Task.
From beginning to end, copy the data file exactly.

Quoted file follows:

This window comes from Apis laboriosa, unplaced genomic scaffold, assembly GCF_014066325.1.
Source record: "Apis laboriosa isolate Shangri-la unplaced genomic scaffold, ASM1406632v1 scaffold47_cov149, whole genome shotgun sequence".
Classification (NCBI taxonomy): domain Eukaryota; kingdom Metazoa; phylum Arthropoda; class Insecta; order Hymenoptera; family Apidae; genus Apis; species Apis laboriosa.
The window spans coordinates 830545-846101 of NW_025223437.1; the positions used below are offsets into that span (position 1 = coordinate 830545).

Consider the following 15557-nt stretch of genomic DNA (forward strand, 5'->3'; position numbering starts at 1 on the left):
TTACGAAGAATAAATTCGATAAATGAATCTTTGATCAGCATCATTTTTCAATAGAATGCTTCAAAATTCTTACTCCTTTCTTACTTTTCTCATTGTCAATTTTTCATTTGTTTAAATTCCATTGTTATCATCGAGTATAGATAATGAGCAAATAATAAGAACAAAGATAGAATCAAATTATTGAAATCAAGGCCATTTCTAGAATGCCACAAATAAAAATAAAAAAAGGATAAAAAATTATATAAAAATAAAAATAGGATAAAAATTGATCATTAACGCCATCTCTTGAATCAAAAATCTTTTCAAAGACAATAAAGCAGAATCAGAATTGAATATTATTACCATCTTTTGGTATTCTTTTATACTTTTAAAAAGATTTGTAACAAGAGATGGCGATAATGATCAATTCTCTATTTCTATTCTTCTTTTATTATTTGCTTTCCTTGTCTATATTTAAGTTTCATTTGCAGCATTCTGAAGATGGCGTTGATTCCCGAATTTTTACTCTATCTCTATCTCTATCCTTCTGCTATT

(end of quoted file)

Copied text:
This window comes from Apis laboriosa, unplaced genomic scaffold, assembly GCF_014066325.1.
Source record: "Apis laboriosa isolate Shangri-la unplaced genomic scaffold, ASM1406632v1 scaffold47_cov149, whole genome shotgun sequence".
Classification (NCBI taxonomy): domain Eukaryota; kingdom Metazoa; phylum Arthropoda; class Insecta; order Hymenoptera; family Apidae; genus Apis; species Apis laboriosa.
The window spans coordinates 830545-846101 of NW_025223437.1; the positions used below are offsets into that span (position 1 = coordinate 830545).

Consider the following 15557-nt stretch of genomic DNA (forward strand, 5'->3'; position numbering starts at 1 on the left):
TTACGAAGAATAAATTCGATAAATGAATCTTTGATCAGCATCATTTTTCAATAGAATGCTTCAAAATTCTTACTCCTTTCTTACTTTTCTCATTGTCAATTTTTCATTTGTTTAAATTCCATTGTTATCATCGAGTATAGATAATGAGCAAATAATAAGAACAAAGATAGAATCAAATTATTGAAATCAAGGCCATTTCTAGAATGCCACAAATAAAAATAAAAAAAGGATAAAAAATTATATAAAAATAAAAATAGGATAAAAATTGATCATTAACGCCATCTCTTGAATCAAAAATCTTTTCAAAGACAATAAAGCAGAATCAGAATTGAATATTATTACCATCTTTTGGTATTCTTTTATACTTTTAAAAAGATTTGTAACAAGAGATGGCGATAATGATCAATTCTCTATTTCTATTCTTCTTTTATTATTTGCTTTCCTTGTCTATATTTAAGTTTCATTTGCAGCATTCTGAAGATGGCGTTGATTCCCGAATTTTTACTCTATCTCTATCTCTATCCTTCTGCTATT